|photography by Sean McCormick|
Jordan Carlos, 29, grabbed our attention when he played Alan, Stephen Colbert’s “black friend” and guest writer on The Colbert Report. Born in Dallas, Carlos credits his education (he has diplomas from Greenhill and Brown University) and growing up in an upper middle-class family (the son of a “big deal OB/GYN,” Dr. Joseph Carlos) for his “black preppy” onstage persona. “The roughest point of my childhood was when they ran out of sprinkles at the Marble Slab [on Belt Line in Addison],” he says. This month, Carlos begins filming Ghost Town, a DreamWorks movie starring Greg Kinnear. We caught up with him at his agent’s office in New York, where he lives with his wife, Alina.
How’d you end up in the New York comedy scene? For four and a half years, my 9-to-5 job was doing ad work and my 5-to-9 job was doing stand-up comedy whenever I could. I do well as a comedian in New York, but doing well as a comedian in New York means staying just a couple of steps ahead of your landlord.
Did Stephen Colbert see you perform? No. I have a friend who is a producer for the show who called me one day and asked me to come down to take a picture with Stephen for a gag. On the show, Stephen holds up my picture and says this is my “great black friend.” It was a riot. They invited me back for four other bits. It was fun, and I was having a good time.
Was? Have you been demoted to “black acquaintance”? [Laughs hysterically.] The Washington Post got in touch with me and asked me to write an article about being black and doing entertainment. I didn’t really know what to write about. And then the hammer came down—I had applied to be a writer for The Colbert Report, and the producers gave me a very slow “no.” One producer didn’t even know who I was; I felt like I was playing a part I couldn’t get. I started to look around, and I realized that all of late-night TV’s writing staffs are white. So I wrote about that.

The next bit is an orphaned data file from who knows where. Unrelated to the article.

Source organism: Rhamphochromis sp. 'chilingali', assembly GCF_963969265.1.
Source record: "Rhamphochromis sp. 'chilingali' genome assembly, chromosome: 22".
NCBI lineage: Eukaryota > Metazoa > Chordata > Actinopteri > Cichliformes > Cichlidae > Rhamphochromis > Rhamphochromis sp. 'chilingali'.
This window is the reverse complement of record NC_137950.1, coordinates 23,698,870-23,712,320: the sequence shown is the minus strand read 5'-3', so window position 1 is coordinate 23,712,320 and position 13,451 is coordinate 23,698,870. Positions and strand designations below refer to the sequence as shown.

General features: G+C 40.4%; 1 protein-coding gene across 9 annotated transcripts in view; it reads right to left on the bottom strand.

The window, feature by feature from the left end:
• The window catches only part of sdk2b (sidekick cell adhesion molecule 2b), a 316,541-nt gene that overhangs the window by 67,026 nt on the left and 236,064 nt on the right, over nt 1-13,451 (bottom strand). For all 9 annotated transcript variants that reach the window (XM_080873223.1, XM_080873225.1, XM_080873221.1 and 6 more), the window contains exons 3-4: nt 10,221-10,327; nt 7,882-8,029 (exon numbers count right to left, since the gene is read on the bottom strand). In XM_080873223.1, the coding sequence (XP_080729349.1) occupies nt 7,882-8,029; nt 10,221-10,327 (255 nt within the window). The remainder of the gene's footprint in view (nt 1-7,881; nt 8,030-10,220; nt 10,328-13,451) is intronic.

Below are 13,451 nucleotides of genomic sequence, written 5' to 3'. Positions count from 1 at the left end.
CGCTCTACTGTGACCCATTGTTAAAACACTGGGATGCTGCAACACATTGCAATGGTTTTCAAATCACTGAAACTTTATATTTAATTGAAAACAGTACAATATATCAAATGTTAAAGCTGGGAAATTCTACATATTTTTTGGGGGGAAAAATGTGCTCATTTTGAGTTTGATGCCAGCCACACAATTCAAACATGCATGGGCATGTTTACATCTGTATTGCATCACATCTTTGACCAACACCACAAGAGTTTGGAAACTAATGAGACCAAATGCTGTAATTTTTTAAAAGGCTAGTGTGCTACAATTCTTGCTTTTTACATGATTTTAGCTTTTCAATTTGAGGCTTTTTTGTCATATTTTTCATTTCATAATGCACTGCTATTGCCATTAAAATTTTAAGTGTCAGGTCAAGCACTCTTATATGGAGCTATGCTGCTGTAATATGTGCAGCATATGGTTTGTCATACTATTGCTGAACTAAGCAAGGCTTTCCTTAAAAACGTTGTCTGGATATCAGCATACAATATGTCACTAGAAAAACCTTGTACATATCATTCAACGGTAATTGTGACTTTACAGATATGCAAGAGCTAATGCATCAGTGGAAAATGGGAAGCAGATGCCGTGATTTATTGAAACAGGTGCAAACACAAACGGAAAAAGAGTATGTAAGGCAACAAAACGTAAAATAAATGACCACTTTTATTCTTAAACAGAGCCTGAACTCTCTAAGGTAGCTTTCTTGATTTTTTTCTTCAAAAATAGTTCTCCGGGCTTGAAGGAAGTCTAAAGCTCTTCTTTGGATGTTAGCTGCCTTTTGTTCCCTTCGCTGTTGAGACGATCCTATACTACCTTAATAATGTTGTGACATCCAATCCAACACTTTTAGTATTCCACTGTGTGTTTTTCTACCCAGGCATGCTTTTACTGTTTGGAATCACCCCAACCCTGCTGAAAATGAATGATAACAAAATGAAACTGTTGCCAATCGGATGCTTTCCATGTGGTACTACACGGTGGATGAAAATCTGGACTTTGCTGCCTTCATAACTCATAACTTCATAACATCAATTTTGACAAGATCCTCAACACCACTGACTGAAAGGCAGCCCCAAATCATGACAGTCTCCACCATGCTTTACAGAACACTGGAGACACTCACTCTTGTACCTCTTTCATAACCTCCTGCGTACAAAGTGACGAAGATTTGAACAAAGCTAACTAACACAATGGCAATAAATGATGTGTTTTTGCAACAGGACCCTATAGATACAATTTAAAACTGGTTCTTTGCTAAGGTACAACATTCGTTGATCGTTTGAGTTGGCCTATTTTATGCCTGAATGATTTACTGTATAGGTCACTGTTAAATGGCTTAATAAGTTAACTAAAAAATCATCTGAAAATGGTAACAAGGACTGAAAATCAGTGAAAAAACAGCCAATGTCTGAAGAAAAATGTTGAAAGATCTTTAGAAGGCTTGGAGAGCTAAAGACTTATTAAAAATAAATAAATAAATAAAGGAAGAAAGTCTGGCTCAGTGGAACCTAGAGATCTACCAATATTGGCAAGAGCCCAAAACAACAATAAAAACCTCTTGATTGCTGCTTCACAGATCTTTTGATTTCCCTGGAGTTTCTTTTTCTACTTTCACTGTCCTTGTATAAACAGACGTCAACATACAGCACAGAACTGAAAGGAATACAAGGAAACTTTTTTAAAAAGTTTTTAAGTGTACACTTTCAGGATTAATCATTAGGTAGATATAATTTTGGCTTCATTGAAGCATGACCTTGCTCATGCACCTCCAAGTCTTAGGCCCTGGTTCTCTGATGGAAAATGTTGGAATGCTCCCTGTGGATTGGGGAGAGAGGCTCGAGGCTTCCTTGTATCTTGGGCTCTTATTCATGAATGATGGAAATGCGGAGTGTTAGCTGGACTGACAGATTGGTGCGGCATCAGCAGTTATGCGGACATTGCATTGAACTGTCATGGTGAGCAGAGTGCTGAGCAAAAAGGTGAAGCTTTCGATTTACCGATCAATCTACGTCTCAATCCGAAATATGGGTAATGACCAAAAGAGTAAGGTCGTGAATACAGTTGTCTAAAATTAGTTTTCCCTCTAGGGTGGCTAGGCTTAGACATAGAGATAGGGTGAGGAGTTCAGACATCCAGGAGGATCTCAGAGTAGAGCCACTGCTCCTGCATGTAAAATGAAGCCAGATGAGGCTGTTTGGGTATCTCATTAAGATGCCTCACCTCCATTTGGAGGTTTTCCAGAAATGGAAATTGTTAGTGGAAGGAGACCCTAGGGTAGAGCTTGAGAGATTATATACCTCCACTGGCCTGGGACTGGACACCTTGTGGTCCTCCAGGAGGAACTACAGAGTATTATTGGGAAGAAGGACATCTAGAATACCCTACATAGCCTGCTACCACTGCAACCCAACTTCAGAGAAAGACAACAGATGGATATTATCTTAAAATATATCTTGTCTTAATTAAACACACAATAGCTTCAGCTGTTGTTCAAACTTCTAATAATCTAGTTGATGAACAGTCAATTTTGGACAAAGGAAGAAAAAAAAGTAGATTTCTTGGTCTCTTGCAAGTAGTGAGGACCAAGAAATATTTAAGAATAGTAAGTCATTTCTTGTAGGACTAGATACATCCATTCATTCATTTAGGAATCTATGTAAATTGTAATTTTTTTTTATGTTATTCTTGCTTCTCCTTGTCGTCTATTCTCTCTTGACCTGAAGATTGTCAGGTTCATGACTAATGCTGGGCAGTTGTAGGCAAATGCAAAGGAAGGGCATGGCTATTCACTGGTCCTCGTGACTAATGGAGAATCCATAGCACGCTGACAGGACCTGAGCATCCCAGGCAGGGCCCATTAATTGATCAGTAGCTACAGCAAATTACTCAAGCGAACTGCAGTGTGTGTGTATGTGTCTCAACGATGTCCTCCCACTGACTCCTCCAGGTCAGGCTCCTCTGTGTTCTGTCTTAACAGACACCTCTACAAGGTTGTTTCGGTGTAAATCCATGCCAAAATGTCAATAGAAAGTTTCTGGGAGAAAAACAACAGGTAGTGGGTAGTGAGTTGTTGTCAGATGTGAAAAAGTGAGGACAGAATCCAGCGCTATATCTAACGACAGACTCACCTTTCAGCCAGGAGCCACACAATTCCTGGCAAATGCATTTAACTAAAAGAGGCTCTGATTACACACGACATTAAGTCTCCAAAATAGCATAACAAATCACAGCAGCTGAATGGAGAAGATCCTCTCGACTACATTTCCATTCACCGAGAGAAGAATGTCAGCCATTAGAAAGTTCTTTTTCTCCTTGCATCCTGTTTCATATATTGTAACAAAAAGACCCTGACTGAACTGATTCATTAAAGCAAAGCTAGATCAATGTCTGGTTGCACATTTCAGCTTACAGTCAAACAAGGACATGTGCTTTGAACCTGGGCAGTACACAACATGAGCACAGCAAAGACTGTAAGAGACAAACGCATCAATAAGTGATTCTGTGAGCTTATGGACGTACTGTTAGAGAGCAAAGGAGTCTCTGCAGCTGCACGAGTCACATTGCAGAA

And Colbert ditched you because of what you wrote? He called and asked, “Why did you write that?” My mention of him is maybe a paragraph in this huge story, and I’m like, “Wow, this guy didn’t read the whole thing.” Then he tried to explain the premise of his show. And I was like, “I guess you don’t have any respect for me. I understand the premise of your show, sir. I understand that.” What I didn’t like was being a trained monkey. I knew at the end of the conversation I was never going to work with him again. But I knew also that he’d never forget me, so I was pretty happy about it.
Did you think that would wreck your whole comedy career? Sure. And no. It’s fine. I got a nice job after that. I’ve got one now. Entertainment is a funny thing. People forget about things.